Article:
Photo from Ancient Greek vases formerly in the private collection of Elie Borowski, Christie’s, 2000

“Sing, goddess, the anger of Achilles” are the opening words of one of the most famous epics of all time, Homer’s Iliad, describing a year in the Trojan War. That anger may be what is depicted in this Attic black-figure Greek vase from the sixth century B.C. Memnon (king of Ethiopia who came to Troy’s aid) had killed Achilles’ friend Antilochus; in revenge Achilles faces Memnon in single combat and kills him. The warriors wear greaves and Corinthian helmets and carry shields as protection while wielding spears. Backup swords are slung from their shoulders. As they face each other in combat, their mothers Eos (the Dawn) and Thetis (a Nereid, or daughter of the god of the Mediterranean, Nereus) look on, while below two panthers stalk a stag.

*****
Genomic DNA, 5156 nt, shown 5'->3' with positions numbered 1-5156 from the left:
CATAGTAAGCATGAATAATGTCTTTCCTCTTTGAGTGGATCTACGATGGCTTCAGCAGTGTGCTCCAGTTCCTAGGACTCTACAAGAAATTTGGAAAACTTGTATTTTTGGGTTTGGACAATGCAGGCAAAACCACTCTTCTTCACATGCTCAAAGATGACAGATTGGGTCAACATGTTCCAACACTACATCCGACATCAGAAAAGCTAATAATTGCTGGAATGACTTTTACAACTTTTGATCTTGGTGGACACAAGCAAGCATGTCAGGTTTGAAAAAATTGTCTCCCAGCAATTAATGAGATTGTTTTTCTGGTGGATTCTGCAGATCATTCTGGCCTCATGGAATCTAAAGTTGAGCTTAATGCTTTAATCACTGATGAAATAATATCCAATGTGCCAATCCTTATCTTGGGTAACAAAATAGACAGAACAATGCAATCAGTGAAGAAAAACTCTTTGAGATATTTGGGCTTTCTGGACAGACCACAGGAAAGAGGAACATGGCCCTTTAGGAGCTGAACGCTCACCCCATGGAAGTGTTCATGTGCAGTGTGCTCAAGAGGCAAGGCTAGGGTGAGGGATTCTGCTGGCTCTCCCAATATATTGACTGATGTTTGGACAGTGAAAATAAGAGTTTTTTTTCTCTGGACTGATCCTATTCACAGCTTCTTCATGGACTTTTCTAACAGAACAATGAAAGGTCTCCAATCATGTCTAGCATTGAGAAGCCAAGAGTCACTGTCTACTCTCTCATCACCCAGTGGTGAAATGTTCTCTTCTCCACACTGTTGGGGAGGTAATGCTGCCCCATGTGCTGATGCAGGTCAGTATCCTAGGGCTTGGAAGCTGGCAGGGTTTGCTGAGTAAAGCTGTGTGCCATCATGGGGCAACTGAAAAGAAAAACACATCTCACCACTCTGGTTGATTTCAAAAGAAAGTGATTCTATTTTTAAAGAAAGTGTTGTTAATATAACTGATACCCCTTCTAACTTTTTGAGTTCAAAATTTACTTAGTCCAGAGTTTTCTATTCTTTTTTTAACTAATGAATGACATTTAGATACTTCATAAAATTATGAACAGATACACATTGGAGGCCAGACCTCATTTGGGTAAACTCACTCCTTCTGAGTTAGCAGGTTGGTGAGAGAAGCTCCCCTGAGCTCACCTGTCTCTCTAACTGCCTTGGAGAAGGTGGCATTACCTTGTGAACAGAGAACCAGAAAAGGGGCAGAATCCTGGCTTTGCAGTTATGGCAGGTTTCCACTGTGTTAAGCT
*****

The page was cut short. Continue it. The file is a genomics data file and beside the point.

Historians and archaeologists have long debated the historicity of Homer, some arguing that the places and artifacts Homer mentions in his epics reflect the realia of the eighth century B.C., when he lived, and not the 12th century B.C., when the battles supposedly occurred. But archaeological finds confirm a 12th-century B.C. date for this realia, for example, the greaves and weaponry Homer describes. Author Edwin Yamauchi argues that, although Homer’s works are literary creations, they preserve accurate historical memories.